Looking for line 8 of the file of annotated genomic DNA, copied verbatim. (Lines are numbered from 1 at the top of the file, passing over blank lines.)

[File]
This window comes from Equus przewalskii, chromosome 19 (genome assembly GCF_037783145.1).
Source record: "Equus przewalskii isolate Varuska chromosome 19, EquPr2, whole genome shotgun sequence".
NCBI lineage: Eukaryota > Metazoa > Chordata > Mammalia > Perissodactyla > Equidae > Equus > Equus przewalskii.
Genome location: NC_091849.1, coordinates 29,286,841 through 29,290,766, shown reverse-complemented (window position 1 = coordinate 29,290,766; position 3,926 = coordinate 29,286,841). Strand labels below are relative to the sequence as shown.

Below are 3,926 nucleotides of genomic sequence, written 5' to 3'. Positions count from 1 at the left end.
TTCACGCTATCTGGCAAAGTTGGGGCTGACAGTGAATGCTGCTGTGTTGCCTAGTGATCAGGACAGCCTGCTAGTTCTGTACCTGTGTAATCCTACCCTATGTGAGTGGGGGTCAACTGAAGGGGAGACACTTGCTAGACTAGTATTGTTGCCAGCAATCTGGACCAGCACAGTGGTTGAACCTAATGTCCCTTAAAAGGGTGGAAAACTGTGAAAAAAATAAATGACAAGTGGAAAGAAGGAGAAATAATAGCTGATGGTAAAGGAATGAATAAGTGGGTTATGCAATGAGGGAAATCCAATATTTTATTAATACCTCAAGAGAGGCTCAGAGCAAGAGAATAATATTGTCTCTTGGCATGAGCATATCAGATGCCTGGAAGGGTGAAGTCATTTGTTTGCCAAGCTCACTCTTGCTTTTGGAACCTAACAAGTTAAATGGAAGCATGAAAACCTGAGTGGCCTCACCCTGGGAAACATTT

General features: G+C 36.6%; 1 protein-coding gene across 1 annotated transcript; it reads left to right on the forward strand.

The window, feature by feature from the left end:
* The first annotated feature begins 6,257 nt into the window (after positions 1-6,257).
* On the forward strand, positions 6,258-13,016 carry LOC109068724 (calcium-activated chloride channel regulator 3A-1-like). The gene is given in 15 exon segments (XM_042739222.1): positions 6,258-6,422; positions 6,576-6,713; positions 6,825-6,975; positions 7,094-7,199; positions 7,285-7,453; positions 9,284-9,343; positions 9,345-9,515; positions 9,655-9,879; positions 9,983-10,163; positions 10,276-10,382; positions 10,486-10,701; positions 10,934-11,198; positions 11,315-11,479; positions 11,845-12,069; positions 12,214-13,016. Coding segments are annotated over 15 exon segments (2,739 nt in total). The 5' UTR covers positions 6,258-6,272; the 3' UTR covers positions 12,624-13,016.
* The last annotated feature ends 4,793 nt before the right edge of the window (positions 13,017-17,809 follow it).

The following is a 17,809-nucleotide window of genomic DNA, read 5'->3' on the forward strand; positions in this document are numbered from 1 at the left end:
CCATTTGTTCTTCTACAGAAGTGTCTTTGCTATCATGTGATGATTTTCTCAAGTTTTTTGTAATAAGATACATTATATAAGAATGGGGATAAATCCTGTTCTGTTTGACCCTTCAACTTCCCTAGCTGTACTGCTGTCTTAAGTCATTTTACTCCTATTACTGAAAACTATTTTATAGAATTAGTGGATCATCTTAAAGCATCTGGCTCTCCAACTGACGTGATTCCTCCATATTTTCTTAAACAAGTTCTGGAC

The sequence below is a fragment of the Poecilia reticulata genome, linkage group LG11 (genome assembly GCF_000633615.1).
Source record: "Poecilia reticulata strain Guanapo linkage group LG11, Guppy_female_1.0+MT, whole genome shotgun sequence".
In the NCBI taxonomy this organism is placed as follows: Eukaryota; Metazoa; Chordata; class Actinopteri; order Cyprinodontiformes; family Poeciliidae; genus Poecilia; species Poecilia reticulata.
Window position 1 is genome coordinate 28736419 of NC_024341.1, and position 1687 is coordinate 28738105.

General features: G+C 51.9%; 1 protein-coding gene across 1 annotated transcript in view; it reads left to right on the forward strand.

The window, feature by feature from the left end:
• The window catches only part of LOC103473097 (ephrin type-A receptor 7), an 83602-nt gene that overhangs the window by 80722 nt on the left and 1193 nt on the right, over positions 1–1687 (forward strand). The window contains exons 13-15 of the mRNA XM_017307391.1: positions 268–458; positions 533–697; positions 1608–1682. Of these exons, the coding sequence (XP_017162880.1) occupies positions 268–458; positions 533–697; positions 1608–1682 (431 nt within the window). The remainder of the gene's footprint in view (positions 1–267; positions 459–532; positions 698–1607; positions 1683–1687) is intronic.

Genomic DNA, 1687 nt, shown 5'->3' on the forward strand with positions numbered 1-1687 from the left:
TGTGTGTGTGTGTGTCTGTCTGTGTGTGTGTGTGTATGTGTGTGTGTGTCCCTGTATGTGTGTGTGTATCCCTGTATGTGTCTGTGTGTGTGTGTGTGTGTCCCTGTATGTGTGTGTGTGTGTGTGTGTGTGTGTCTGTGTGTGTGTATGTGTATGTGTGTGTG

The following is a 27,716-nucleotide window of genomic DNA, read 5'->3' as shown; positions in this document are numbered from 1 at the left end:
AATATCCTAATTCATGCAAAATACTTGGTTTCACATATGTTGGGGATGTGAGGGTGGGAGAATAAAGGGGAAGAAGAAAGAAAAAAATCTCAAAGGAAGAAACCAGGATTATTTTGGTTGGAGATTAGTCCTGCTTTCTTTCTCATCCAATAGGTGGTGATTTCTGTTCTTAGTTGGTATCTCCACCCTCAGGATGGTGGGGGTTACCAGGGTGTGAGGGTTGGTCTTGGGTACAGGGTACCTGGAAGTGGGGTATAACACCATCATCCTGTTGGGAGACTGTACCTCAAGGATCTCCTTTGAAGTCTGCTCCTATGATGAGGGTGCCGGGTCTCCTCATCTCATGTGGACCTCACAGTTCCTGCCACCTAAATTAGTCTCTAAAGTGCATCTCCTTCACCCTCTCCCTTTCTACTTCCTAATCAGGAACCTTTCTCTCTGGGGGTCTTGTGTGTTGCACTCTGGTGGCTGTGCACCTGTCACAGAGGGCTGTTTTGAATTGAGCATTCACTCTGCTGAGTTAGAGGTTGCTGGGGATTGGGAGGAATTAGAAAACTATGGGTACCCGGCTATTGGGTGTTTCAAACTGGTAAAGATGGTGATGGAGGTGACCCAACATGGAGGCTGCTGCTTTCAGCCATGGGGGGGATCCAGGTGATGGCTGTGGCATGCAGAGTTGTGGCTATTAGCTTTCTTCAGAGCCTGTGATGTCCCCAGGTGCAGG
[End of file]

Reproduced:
The window, feature by feature from the left end: